As a public relations professional who runs a boutique PR company for independent filmmakers and other clients, I receive a lot of emails. An average day is between 400 and 600 emails. I’m sure your inboxes are much the same—maybe worse.
At one point, I stopped opening most emails in my personal account and eventually accumulated over 20,000 unread and unfiled emails. I had to turn off the notification icon on my phone, and it felt like a digital finger wag. However, my work inbox wasn’t in better shape. I had no workflow to keep those numbers down, and my to-do list was lost in all the chaos. Not surprisingly, many of the items were incomplete.
Then, rather suddenly, the intensity of life squeezed harder, and I started dropping balls. I was living in a constant state of email triage—excusing myself from a funeral visitation to hit “reply all.” Anxiety was at an all-time high. I knew I needed to change. After reading Veronica Kirin’s Stories of Elders: What the Greatest Generation Knows about Technology that You Don’t, I realized that I needed to be more intentional and disciplined in how I use technology. The easiest place I could start was organizing my digital life and committing to hitting Inbox Zero at least once per day.
It took a lot of trial and error, but I finally found a method that works for me. Here’s a breakdown of the system that I use today.
1. Commit to a date—then move everything in your inbox to holding folders
I wasn’t able to go through 20,000+ emails in one day, and neither will you. So I gave myself one month to get my work inbox cleaned up and six months to clear out my personal inbox. To stay motivated, I set a countdown on my desktop. Then I moved everything in my inbox to new holding folders. Everything from the past two weeks went into Urgent. Everything else went into a To-File folder.
2. Commit to an email schedule
Throughout the day, I check my email about every 45 minutes, but I have specific times to clear out my inbox, so it stays at Zero. I have alarms set for 9 a.m., 2 p.m., and 4:30 p.m. to remind me. To address the larger holding folders, I’d work on clearing those out while listening to hold music or at night watching TV. I also used this time to unsubscribe.
3. Understand email life cycles, and automate them
Clearing out my inbox at set times isn’t enough. I needed to automate a portion of the volume and know at a glance what needs my attention. Luckily tools exist for this, but I had never bothered to learn how to use them properly or set them up. Email filters, in particular, are fantastic. But it takes a bit of work and logic to set them up correctly.
I first identified what kinds of emails are in my inbox and what stages each go through. Sales emails go through a very different life cycle than client-specific emails. Then I made a flowchart to understand their life cycle. Using this information, I set up action folders and labels to identify these stages visually. I then created email filters using keywords to automatically label emails associated with individual clients, projects, or email types. This helps to automatically color code and index my inbox.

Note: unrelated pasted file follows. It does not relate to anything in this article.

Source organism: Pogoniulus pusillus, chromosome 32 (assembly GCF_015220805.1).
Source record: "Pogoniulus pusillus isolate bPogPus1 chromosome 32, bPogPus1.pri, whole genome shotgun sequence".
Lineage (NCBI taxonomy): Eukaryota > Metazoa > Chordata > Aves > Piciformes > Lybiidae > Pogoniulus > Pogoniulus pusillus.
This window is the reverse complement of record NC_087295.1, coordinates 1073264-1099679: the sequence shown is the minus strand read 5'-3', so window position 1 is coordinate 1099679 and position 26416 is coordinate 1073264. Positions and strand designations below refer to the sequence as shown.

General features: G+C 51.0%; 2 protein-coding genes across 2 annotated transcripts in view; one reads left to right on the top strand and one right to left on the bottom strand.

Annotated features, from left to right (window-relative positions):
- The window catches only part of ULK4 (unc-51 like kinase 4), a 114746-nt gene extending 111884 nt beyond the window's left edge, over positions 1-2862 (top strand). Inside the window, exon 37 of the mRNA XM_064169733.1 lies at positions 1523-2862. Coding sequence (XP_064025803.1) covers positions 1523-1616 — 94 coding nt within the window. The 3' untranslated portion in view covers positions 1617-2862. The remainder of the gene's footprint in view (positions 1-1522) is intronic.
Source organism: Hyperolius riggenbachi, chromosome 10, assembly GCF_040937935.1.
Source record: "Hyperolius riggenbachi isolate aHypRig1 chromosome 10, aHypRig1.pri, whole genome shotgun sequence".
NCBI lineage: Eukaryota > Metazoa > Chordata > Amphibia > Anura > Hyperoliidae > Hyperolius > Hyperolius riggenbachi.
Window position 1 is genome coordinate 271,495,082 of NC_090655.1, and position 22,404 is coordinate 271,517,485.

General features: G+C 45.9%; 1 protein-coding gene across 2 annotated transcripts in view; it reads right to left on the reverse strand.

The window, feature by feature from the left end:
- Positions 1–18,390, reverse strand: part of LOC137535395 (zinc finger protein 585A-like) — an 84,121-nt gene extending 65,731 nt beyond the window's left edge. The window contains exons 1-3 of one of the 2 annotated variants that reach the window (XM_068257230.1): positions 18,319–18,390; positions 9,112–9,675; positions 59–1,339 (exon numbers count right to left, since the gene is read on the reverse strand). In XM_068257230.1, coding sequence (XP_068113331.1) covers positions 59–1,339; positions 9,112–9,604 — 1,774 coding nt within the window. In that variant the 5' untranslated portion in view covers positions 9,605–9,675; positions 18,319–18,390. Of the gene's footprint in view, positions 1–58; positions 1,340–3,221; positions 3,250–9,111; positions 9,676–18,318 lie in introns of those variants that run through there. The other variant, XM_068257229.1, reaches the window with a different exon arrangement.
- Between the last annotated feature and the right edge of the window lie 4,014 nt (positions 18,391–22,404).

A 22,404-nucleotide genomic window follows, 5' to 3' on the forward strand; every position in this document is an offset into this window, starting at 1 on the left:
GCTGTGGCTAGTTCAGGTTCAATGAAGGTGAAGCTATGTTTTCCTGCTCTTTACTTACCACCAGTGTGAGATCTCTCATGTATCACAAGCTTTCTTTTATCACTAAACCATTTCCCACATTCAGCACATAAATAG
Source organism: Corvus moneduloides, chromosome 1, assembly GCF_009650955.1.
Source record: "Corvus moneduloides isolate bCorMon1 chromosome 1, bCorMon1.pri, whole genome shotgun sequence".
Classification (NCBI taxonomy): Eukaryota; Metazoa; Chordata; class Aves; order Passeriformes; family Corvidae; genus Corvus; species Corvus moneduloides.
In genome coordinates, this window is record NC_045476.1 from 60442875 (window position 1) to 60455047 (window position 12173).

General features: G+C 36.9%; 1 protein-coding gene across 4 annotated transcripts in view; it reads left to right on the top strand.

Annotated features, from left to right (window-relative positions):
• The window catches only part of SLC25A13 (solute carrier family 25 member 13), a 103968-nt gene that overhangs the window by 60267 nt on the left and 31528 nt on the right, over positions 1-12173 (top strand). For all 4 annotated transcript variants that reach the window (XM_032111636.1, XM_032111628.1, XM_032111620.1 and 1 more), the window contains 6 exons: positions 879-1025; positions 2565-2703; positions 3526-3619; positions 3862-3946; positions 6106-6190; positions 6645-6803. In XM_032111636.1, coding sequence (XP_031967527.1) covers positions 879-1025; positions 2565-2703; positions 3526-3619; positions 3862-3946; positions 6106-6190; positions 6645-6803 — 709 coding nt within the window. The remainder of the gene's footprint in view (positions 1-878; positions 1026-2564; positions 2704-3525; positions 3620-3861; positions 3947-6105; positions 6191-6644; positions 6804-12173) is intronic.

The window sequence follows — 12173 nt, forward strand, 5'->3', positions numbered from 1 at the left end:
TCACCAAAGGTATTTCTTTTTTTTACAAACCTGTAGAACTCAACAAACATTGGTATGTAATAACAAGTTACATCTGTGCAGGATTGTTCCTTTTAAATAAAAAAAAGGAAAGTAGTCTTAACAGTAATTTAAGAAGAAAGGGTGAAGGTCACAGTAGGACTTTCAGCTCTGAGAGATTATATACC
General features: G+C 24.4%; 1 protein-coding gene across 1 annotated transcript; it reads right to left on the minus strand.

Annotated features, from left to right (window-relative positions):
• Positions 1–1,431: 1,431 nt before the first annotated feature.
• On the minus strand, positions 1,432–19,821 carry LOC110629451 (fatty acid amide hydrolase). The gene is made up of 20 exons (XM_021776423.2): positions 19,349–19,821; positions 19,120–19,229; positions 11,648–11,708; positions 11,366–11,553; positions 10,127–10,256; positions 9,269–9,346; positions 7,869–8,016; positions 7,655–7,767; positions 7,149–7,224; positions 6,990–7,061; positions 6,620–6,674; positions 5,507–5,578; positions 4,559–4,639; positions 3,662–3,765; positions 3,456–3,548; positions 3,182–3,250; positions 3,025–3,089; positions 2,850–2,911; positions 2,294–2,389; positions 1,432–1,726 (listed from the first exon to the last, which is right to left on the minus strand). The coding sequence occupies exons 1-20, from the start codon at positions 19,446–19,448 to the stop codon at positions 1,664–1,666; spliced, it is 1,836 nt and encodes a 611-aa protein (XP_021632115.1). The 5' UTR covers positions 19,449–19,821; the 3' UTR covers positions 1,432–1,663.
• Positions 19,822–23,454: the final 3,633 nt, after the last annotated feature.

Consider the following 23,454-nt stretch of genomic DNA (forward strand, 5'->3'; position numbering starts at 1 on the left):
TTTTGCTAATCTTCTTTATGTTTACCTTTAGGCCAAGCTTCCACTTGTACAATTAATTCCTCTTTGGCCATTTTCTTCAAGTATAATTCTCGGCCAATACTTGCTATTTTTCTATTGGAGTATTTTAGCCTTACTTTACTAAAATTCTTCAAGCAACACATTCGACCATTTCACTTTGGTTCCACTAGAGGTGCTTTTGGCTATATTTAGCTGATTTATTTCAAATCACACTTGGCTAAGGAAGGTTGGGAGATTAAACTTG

I further set up status labels to know where everything is at in its cycle, such as Next Up, Follow up, etc. Anything that has to be done by end of day is labeled End-of-Day. Anything that can be done by week’s end gets labeled Next Up. Emails I’m waiting for a reply on get that tag, and I check my Waiting folder at each day’s end to remind myself what’s on hold. I now use Gmail’s new snooze feature to bounce emails back to my inbox as a reminder to follow up.
4. Work distraction-free with a false inbox
I get distracted easily. And a constant flow of new emails and alerts can leave me unfocused or set off my anxiety. It took some practice, but I now block out chunks of times to work from a false inbox. It’s merely an empty folder that I named — inbox —. From there, I can flip to other folders and search my email without having to see what’s newly arriving but still have a place to click to when I get the urge to go to inbox. If you’re not disciplined enough to use a false inbox, there are browser plugins you can also apply to hide your inbox entirely.
5. Celebrate that Inbox Zero life
In total, it took about 10 hours to clean and automate my work inbox and 30 to complete my inbox. When I had thousands of emails to wade through, I spent my days in a state of anxiety, and I was no longer thriving. I was putting out fires instead of preventing them.
Achieving Inbox Zero isn’t about being at the mercy of your emails. For me, it was a way for me to take control of my work and not let my to-dos overwhelm me. With this new workflow, I’m less distracted, better able to see in a snapshot what’s most critical to serving my clients, plan ahead, and do more in less time. That makes me a much more productive (and happier) person.
Tamaryn Tobian is the owner of Spectacle Creative Media, an independent boutique public relations company. She’s obsessed with productivity and professional developments that help filmmakers, individuals, and business owners succeed.